Globally, more than 72 billion chickens are slaughtered for meat each year. In the photo: A 6-week-old broiler chicken

The Looming Threat: Factory Farming's Role in Climate Disasters and the Urgent Need for a Just Transition


The year 2023 witnessed a relentless surge in climate extremes, with temperature records shattering across the globe.¹ Human activities, particularly the expansion of factory farming, stand as significant drivers of these escalating temperatures and the intensifying frequency and severity of climate-induced weather disasters, including droughts, heatwaves, wildfires, storms, and flooding.

As these catastrophic events wreak havoc on communities worldwide, it is crucial to recognize the disproportionate impact they have on the poorest and most vulnerable populations, particularly in Africa and Asia, despite their minimal contribution to global greenhouse gas emissions (GHGEs).

Factory Farming: A Climate Culprit

Factory farming, an industrial livestock production system characterized by intensive confinement and high-yield practices, stands as a major contributor to the climate crisis. Its energy-intensive nature, reliance on fossil fuel-based fertilizers, and deforestation contribute to the release of vast quantities of GHGEs into the atmosphere.

The energy demands of factory farming are substantial, encompassing the power required for lighting, ventilation, climate control, and feed processing. Additionally, the transportation of live animals and animal products across long distances further exacerbates the industry's energy consumption and associated GHGEs.

Fossil fuel-based fertilizers, heavily utilized in factory farming, contribute significantly to GHGEs. The production and application of these fertilizers release nitrous oxide, a potent greenhouse gas with a global warming potential 300 times that of carbon dioxide.

Deforestation, often driven by the expansion of factory farming to accommodate increased feed production, compromises vital carbon sinks. Forests absorb carbon dioxide from the atmosphere, playing a crucial role in regulating the climate. However, deforestation releases stored carbon back into the atmosphere, exacerbating the greenhouse effect.

The Disproportionate Impact on the Global South

The devastating impacts of climate change are not evenly distributed. The poorest and most vulnerable communities in the Global South, particularly in Africa and Asia, bear the brunt of climate-induced weather disasters despite contributing the smallest share of global GHGEs.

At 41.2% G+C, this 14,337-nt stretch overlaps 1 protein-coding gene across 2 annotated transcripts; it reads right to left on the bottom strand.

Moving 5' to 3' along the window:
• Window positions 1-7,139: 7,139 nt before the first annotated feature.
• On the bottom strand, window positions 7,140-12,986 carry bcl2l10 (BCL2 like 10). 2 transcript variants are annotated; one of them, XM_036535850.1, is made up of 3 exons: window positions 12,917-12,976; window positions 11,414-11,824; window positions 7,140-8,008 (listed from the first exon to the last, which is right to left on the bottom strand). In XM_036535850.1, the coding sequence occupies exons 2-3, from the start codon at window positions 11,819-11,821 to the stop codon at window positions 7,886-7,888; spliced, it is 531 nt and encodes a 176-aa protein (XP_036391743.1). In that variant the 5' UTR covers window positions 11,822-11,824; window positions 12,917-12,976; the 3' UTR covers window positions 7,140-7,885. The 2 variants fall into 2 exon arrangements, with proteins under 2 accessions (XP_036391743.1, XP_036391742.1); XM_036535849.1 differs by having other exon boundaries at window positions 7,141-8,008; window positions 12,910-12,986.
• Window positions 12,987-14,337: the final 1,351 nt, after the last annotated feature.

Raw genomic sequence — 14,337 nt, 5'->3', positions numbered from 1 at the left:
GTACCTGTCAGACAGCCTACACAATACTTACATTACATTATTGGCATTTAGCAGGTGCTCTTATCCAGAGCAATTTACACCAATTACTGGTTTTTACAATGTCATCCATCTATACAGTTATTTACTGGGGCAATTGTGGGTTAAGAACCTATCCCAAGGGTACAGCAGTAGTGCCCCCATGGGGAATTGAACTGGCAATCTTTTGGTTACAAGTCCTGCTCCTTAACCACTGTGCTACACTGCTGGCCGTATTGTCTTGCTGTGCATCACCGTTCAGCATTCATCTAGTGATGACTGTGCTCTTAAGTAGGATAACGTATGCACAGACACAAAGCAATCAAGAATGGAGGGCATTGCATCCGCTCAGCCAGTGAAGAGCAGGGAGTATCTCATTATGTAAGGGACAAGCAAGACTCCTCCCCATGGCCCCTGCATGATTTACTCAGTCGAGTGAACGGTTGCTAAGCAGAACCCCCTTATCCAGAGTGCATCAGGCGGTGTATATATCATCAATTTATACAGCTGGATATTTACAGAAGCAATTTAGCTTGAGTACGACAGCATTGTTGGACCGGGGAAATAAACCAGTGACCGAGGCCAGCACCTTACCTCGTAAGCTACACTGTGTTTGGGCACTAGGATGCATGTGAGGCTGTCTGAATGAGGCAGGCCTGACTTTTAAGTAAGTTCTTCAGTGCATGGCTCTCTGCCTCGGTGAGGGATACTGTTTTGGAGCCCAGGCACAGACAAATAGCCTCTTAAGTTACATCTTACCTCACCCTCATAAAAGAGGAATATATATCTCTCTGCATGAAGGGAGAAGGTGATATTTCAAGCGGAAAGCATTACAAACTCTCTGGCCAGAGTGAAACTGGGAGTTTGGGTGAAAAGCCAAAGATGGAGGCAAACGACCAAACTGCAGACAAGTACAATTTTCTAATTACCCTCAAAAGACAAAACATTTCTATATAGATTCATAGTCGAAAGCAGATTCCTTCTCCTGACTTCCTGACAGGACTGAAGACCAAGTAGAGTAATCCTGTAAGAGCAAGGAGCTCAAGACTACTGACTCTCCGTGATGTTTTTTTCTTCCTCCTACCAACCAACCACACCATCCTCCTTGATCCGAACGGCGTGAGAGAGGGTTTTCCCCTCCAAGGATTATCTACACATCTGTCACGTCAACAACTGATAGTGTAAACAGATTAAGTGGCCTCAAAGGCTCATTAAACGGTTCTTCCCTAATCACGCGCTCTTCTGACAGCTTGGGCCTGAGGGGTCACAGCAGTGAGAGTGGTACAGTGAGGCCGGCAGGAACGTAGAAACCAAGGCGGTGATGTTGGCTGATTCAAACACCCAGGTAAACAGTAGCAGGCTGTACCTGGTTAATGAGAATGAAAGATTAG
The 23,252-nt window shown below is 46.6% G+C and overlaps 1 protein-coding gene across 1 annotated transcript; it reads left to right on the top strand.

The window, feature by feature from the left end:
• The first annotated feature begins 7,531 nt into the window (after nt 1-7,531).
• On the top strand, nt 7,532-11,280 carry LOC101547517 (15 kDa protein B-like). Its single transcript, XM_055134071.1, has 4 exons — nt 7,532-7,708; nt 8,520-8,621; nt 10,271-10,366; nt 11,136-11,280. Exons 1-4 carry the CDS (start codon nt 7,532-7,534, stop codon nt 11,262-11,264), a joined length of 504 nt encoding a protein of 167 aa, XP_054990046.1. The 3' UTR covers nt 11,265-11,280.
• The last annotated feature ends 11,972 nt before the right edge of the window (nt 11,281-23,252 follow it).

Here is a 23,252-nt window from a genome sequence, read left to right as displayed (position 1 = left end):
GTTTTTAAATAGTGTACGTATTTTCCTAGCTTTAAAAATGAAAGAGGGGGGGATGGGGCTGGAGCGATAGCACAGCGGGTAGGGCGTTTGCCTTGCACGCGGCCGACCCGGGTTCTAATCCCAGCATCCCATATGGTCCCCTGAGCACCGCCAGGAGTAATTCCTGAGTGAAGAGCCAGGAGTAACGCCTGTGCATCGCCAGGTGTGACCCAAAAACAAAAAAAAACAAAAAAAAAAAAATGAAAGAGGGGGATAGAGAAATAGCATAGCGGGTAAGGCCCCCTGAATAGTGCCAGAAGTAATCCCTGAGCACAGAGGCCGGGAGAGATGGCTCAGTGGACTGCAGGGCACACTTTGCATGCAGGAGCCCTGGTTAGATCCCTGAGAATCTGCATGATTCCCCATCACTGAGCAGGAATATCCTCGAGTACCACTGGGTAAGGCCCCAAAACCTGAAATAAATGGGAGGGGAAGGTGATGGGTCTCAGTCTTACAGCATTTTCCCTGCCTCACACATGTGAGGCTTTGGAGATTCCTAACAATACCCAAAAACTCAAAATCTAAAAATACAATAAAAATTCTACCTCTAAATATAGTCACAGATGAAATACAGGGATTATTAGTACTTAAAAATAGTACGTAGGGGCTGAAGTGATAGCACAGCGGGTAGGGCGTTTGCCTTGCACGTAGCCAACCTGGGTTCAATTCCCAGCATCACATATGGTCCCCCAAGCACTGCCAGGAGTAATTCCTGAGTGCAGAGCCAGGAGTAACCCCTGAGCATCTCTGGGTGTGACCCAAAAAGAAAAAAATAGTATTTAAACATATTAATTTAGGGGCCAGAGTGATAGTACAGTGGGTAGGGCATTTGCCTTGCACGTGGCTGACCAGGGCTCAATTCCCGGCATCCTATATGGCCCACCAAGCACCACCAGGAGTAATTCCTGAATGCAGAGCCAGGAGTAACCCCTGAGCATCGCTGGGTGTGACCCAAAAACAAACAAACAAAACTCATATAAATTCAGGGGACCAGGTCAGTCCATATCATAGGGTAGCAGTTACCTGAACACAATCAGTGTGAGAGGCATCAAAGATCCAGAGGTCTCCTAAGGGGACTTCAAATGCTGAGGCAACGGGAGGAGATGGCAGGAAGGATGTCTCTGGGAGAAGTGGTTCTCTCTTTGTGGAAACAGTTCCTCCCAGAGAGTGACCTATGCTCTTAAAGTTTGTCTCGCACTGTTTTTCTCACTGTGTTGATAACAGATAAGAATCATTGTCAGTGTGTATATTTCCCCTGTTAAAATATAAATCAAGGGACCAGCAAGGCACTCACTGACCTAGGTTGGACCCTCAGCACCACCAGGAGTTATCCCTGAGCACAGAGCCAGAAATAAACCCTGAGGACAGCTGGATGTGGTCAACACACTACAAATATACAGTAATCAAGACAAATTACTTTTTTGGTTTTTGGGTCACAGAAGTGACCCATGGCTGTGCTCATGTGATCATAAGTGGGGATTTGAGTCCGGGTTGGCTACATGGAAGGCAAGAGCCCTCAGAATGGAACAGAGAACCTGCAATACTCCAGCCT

This disparity arises from several factors. Infrastructure in developing countries is often less resilient to climate shocks, rendering communities more susceptible to the damage caused by extreme weather events. Additionally, limited access to resources and financial support hinders the ability of these communities to adapt to and recover from climate disasters.

The Economic Toll of Climate Disasters

The economic costs of climate-induced weather disasters are staggering. Over a five-year period (2018-2022), for which weather attribution data is available, 13 climate-induced weather disasters resulted in economic losses exceeding $300 billion.

Three of the most costly weather-related disasters in 2022, attributed to climate change, include:

  • The Pakistan floods, with economic costs of at least $15 billion, with the cost attribution of factory farming emissions from the Global North estimated at least $0.64 billion.
  • The prolonged drought experienced by Kenya, which has resulted in economic losses of at least $1.5 billion, with the cost attribution of factory farmed emissions from the Global North, estimated to be responsible for at least $0.06 billion worth of these costs.
  • The India and Pakistan heatwave with economic losses of at least $157 billion, with the cost attribution of factory farming emissions from the Global North estimated at $6.71 billion.

The Urgency of Action

The continued support for the expansion of factory farming, if left unchecked, will inevitably contribute to a further escalation in global GHGEs and, consequently, an increase in the severity and frequency of climate-induced weather disasters disproportionately impacting the Global South.

By 2050, the economic costs of loss and damage associated with weather disasters globally could exceed $1 trillion every year, as the impacts of climate change intensify. Given that factory farming contributes 11% of total GHG emissions, the industry associated with them would be liable for over $100 billion of these estimated costs.

A Call for a Just Transition to Sustainable Livestock Production

The upcoming 2023 United Nations Climate Change Conference or Conference of the Parties (COP28) Summit, to be held in Dubai, presents a critical opportunity for world leaders to demonstrate a strong commitment to raising climate ambition and recognizing the urgent need to reduce factory farming emissions. Simultaneously, they must provide unwavering support to the countries most impacted by climate change, empowering them to adapt, enhance resilience, and reduce vulnerability to future climate-induced weather events.

In light of the alarming findings presented in this report, we urge governments and policymakers to adopt the following six key recommendations:

  1. Impose a moratorium on factory farming for the next ten years.
  2. Remove and redirect policy and subsidy support away from factory farming towards humane and sustainable livestock production.
  3. Prioritize support for countries in the Global South to promote

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